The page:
By Lilly Cohen
It wasn’t love at first sight for me and Jerusalem. Oh no. I fell in love with my beautiful city long before laying eyes on her for the first time. I knew full well that her golden beauty would enchant me, that I would leave my heart in her tiny cobbled alleyways. Of course it was different from what I’d imagined. Isn’t it always? But all in all, I loved Jerusalem as much as I thought I would. And on some days, I loved her even more.
But my love-affair with the Hebrew language started off slightly different. Probably because I had no expectations. And no clue, for that matter. My vocabulary extended to a tentative “mazal tov” and the lyrics of “Shalom aliechem” (which, in hindsight, I had all wrong). Hebrew and I didn’t fall in love at first sight – or first sound if you want to get all technical about it. It was a slower courtship. At first the signs were subtle. I’d catch myself swooning over the hypnotic guttural rhythms. Over the rise and fall of staccato sounds punctuated by passionate hand gestures. But above all, my heart skipped a beat at the soft purring “r” that rolled from the tongue like a contented cat. Oh I fell in love with Hebrew slowly, cautiously. But once I fell, I fell hard. There was no use denying it: I’d become hooked on Hebrew.
But it wasn’t simply a passing fascination with the strange sounds that had become so familiar to me. Probably because Hebrew isn’t just another language. See, I started noticing the fingerprints, or rather, the whisper of God, in the ancient sounds, in the words and phrases of Modern Hebrew.
My first introduction came wrapped in one of God’s names. I’m your typical girly girl. Romantic heart. Enamoured by epic love stories. Especially the kind where the brave hero defeats the forces of evil to rescue his heroine. Which is why my heart sighs every time I hear God calling Himself the Lord of Hosts. Because a host is an army. And the heavenly hosts? Well, that would be the army of heaven, of angels then. And if God calls Himself the Lord of Hosts, then that makes Him the Supreme Commander of the Armies of Heaven. A Supreme Commander, no less, Who battled the forces of evil to rescue us, His beloved.
All well and good, but what does that have to do with Hebrew? A lot actually. Because way back in Biblical times, God wouldn’t have introduced Himself in English. He’d have used Hebrew, the language spoken since the beginning of time. So as the Supreme Commander of the Armies of Heaven, God would have introduced Himself as Adonai Tseva’ot.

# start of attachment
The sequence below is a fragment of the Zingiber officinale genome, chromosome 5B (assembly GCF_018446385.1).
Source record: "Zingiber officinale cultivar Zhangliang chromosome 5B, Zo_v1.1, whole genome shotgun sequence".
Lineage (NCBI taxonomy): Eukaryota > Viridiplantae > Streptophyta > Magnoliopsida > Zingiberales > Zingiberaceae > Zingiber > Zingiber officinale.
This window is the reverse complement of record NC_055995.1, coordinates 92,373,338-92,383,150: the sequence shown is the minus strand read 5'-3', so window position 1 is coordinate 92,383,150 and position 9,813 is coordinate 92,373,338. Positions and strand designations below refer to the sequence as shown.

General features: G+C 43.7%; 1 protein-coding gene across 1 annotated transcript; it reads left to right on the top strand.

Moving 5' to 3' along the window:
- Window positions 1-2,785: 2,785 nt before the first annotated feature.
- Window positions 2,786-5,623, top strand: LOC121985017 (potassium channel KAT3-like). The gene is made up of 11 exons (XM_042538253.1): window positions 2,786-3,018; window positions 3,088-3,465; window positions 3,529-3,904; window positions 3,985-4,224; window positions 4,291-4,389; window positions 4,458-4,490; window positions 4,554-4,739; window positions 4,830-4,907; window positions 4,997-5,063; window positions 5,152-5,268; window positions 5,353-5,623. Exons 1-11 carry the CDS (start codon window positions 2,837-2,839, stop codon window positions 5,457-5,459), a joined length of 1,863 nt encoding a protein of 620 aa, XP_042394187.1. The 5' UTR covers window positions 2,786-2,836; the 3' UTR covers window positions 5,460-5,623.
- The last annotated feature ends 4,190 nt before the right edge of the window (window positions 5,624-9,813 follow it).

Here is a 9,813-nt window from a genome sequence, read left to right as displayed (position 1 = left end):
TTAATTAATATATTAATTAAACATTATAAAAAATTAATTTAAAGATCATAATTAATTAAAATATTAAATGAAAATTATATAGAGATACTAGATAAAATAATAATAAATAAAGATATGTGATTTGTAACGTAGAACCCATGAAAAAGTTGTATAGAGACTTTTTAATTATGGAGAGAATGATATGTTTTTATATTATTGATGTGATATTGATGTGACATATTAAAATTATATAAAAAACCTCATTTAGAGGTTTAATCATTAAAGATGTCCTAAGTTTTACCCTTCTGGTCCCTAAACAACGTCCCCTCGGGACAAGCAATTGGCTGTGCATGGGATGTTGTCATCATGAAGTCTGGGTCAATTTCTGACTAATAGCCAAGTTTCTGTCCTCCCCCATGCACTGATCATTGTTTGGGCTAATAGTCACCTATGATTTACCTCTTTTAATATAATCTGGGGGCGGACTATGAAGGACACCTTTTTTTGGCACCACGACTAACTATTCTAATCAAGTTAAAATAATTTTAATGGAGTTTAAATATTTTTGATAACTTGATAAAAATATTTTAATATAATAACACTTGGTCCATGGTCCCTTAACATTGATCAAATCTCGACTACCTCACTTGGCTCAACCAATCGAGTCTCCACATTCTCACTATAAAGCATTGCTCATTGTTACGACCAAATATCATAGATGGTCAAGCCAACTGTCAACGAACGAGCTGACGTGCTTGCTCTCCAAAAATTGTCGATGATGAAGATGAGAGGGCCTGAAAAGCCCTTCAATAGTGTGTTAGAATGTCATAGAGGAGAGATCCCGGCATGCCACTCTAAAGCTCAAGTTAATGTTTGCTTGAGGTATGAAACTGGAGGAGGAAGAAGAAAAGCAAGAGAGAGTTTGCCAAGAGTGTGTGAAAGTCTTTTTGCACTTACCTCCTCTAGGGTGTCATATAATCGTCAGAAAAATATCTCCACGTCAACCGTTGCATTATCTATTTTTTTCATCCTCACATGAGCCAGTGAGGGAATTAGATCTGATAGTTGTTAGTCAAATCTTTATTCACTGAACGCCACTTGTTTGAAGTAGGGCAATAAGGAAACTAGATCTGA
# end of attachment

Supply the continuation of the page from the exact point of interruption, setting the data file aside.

Which brings me back to Modern Hebrew. And the fingerprints and whispers of God still so evident in the everyday words and phrases. Because today, the Hebrew equivalent for Israel Defence Force (IDF) is Tzava Hagana leIsrael. If tzava is Hebrew for army. And hagana means defence. Then the direct translation is much as you’d expect: the army of defence to Israel. But back to the first word: tzava or army. Because the plural of tzava is tseva’ot. Which means armies or hosts. Which is exactly the same word used when God introduces Himself as Adonai Tseva’ot, the Lord of Hosts.
Am I trying to draw an analogy, to show a parallel between the two concepts? Absolutely not. See, the point I’m making is much less intellectual. It borders on the ordinary, the routine, the blink-and-you-miss it. Because woven into the everyday words and phrases of Modern Hebrew I see the fingerprints and the whisper of God. In the hypnotic guttural rhythms, in the rise and fall of the staccato sounds and in the soft purring “r” like a contented cat I am reminded. That God was there. He was. That God is still here. And that true to His Word, He will always continue to be there.
Which is why I’m hooked on Hebrew. Well, it’s one of the reasons anyway. And the other? Ah, now that one is all about prophecy, all about how God remains faithful and true to His word. Because Modern Hebrew is the fulfilment of a promise. It’s another piece in a grand and majestic puzzle. And it’s another piece of evidence. That if God said it, He will also do it. To be continued…Share this page with your friends
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